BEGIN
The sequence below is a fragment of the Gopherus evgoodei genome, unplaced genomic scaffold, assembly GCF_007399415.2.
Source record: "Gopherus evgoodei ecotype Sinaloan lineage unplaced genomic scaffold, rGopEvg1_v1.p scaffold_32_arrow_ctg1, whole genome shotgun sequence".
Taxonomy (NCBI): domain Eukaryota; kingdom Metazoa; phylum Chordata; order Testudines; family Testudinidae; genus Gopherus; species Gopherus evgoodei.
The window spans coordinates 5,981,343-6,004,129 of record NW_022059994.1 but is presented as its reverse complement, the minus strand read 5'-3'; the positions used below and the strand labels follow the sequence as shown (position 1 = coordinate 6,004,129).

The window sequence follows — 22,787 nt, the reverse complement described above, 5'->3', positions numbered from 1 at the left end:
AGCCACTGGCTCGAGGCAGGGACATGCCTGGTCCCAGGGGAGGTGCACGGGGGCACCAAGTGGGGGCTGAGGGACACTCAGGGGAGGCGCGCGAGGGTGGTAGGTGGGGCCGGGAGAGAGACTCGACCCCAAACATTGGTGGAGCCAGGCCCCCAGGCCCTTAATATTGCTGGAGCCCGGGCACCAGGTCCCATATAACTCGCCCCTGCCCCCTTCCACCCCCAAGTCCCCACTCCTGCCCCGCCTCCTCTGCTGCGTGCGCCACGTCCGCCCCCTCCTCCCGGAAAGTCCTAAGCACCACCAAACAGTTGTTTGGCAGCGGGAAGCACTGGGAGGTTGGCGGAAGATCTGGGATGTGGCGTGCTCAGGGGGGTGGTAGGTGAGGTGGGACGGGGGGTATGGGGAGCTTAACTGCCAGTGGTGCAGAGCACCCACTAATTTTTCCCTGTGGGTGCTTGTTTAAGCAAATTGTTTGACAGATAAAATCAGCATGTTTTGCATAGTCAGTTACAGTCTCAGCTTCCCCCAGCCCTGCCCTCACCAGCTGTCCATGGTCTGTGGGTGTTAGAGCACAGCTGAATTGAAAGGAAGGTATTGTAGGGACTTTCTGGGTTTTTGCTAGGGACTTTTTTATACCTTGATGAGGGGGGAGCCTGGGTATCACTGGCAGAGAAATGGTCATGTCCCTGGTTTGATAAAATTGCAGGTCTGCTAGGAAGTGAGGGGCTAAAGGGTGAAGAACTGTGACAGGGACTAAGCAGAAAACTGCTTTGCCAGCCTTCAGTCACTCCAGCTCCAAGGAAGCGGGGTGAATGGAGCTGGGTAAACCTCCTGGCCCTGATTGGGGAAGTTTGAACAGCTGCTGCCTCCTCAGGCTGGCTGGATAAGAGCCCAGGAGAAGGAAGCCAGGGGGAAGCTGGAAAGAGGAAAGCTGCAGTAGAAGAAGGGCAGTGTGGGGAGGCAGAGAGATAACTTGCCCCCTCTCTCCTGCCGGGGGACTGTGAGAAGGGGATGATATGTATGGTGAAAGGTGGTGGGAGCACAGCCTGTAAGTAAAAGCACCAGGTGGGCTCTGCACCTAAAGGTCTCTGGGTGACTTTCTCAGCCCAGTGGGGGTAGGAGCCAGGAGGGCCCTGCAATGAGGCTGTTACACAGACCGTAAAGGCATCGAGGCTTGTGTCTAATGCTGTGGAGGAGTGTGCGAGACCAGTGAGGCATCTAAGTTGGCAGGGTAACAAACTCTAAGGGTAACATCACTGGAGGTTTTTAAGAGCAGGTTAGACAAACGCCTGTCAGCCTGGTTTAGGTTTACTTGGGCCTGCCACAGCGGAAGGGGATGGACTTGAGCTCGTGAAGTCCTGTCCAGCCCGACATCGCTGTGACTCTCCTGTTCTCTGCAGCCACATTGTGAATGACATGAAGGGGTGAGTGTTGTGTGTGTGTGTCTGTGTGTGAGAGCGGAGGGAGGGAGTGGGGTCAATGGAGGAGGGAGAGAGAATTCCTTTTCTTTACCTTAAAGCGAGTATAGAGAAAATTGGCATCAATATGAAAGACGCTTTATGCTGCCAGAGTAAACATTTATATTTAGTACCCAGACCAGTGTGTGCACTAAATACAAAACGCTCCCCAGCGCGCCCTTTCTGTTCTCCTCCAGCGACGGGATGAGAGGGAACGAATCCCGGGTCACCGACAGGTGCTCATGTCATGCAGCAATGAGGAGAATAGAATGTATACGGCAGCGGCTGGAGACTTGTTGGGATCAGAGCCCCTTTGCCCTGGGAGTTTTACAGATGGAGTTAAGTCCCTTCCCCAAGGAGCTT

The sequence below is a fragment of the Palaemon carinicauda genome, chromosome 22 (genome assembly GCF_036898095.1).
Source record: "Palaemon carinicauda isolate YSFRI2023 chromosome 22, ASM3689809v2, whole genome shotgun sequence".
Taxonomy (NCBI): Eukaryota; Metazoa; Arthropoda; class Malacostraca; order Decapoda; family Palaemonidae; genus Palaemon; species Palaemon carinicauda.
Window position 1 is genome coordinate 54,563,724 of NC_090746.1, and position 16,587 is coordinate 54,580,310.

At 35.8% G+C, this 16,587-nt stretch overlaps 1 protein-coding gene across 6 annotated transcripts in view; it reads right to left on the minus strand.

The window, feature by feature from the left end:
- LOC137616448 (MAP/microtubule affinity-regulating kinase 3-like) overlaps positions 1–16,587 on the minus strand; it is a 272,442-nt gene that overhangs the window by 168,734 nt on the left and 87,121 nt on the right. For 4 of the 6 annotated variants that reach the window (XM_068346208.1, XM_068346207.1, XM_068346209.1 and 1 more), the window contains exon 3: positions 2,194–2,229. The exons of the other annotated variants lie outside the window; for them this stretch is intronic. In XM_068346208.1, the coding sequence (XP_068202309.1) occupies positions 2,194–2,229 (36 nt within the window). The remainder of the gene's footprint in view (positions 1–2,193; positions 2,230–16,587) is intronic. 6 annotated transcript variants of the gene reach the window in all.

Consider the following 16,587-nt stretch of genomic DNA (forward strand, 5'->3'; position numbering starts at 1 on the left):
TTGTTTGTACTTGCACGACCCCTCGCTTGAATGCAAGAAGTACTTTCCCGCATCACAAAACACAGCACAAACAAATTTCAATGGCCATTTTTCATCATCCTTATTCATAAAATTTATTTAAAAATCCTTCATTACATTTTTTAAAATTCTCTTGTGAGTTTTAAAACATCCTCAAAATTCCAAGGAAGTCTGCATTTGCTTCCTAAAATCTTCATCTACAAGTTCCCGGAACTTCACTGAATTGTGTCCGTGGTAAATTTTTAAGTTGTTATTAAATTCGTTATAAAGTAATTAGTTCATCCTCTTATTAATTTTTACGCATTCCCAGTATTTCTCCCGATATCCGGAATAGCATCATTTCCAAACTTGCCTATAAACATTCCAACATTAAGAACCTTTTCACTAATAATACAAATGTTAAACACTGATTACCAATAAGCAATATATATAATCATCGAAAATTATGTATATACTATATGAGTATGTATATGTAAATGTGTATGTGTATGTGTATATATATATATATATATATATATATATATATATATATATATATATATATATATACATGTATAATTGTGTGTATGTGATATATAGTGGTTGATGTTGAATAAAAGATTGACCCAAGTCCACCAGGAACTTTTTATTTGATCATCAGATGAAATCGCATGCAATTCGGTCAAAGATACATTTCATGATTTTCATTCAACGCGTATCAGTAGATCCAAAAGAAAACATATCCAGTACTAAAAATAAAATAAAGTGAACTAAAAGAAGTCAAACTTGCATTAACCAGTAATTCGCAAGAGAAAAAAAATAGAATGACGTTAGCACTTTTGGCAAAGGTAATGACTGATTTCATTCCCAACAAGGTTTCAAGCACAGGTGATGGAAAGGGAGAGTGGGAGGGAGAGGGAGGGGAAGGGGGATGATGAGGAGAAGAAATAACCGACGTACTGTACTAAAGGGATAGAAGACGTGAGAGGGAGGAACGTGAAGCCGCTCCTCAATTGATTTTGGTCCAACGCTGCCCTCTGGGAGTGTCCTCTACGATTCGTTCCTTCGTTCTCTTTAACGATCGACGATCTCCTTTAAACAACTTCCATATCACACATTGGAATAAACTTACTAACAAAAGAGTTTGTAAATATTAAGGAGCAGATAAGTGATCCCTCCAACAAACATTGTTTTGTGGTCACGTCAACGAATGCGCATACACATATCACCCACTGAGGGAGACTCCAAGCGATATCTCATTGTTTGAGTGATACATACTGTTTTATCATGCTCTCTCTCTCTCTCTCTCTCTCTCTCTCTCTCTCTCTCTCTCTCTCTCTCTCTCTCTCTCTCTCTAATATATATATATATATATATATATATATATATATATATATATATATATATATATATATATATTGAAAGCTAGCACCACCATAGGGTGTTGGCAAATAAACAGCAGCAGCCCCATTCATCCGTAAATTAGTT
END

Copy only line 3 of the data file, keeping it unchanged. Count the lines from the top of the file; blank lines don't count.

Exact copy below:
Taxonomy (NCBI): domain Eukaryota; kingdom Metazoa; phylum Chordata; order Testudines; family Testudinidae; genus Gopherus; species Gopherus evgoodei.